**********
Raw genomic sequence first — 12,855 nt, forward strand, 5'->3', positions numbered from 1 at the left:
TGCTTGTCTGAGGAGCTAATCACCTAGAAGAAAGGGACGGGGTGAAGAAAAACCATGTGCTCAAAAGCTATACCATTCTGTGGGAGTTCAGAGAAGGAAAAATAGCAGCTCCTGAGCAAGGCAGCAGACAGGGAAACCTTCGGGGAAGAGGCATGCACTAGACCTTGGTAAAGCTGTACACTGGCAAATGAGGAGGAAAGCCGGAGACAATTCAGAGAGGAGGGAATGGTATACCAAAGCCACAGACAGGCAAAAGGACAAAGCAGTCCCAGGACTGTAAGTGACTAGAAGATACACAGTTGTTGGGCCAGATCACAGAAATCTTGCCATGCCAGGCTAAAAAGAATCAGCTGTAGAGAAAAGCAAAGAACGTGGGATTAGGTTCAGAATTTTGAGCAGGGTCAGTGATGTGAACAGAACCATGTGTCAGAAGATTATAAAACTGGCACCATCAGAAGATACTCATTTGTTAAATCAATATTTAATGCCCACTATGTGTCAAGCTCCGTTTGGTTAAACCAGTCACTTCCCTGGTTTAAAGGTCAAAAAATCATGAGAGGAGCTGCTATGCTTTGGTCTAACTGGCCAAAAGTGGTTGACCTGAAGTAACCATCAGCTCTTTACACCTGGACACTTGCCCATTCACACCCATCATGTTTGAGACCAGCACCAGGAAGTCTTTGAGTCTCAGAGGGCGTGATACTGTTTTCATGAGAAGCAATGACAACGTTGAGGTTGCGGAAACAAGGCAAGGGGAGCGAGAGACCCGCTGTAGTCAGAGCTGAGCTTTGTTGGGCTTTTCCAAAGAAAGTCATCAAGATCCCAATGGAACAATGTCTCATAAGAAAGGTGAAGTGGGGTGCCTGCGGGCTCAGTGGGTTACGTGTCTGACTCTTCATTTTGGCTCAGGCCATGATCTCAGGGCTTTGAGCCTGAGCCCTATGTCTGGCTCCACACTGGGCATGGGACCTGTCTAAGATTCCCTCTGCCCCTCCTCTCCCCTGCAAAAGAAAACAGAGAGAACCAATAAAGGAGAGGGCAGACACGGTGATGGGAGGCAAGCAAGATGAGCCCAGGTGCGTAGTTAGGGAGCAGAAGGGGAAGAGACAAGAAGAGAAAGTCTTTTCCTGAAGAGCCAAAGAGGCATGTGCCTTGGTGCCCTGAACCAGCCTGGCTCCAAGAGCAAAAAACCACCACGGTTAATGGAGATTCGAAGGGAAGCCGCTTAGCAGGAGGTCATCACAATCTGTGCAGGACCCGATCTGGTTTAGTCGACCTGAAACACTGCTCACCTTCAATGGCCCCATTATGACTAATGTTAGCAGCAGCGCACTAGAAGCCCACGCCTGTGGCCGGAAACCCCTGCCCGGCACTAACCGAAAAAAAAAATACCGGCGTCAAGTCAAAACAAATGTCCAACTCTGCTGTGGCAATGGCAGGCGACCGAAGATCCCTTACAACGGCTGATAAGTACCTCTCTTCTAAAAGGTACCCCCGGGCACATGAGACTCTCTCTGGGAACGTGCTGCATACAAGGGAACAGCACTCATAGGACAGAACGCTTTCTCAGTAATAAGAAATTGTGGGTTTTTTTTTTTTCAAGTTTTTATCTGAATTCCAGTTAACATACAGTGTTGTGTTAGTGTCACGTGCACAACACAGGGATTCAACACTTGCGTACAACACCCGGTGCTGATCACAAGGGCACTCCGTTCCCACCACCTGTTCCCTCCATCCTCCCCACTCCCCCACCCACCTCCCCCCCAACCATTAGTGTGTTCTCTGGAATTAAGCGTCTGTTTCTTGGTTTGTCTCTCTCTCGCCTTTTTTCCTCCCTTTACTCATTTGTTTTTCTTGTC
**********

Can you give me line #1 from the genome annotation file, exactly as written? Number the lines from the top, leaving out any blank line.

Raw genomic sequence first — 12,855 nt, forward strand, 5'->3', positions numbered from 1 at the left: